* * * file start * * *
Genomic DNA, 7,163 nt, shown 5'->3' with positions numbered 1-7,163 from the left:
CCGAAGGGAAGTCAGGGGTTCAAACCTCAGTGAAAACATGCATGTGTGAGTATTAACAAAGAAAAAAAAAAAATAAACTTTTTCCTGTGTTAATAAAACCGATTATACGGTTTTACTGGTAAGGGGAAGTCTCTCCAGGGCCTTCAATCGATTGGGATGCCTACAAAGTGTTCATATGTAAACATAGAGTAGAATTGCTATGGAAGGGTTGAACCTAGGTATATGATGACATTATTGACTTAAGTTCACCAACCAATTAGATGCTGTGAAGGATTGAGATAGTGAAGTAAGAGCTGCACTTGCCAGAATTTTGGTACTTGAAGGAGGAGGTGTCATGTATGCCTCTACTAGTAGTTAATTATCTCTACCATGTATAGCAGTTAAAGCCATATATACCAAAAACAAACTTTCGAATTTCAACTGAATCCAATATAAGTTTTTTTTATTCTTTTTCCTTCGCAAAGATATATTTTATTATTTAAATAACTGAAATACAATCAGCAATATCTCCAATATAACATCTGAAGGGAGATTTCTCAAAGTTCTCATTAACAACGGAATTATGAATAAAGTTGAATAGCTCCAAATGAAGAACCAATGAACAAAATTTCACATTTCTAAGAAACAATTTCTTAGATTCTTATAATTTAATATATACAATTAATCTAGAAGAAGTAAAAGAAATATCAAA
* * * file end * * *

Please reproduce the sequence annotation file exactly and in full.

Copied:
Genomic DNA, 7,163 nt, shown 5'->3' with positions numbered 1-7,163 from the left:
CCGAAGGGAAGTCAGGGGTTCAAACCTCAGTGAAAACATGCATGTGTGAGTATTAACAAAGAAAAAAAAAAAATAAACTTTTTCCTGTGTTAATAAAACCGATTATACGGTTTTACTGGTAAGGGGAAGTCTCTCCAGGGCCTTCAATCGATTGGGATGCCTACAAAGTGTTCATATGTAAACATAGAGTAGAATTGCTATGGAAGGGTTGAACCTAGGTATATGATGACATTATTGACTTAAGTTCACCAACCAATTAGATGCTGTGAAGGATTGAGATAGTGAAGTAAGAGCTGCACTTGCCAGAATTTTGGTACTTGAAGGAGGAGGTGTCATGTATGCCTCTACTAGTAGTTAATTATCTCTACCATGTATAGCAGTTAAAGCCATATATACCAAAAACAAACTTTCGAATTTCAACTGAATCCAATATAAGTTTTTTTTATTCTTTTTCCTTCGCAAAGATATATTTTATTATTTAAATAACTGAAATACAATCAGCAATATCTCCAATATAACATCTGAAGGGAGATTTCTCAAAGTTCTCATTAACAACGGAATTATGAATAAAGTTGAATAGCTCCAAATGAAGAACCAATGAACAAAATTTCACATTTCTAAGAAACAATTTCTTAGATTCTTATAATTTAATATATACAATTAATCTAGAAGAAGTAAAAGAAATATCAAA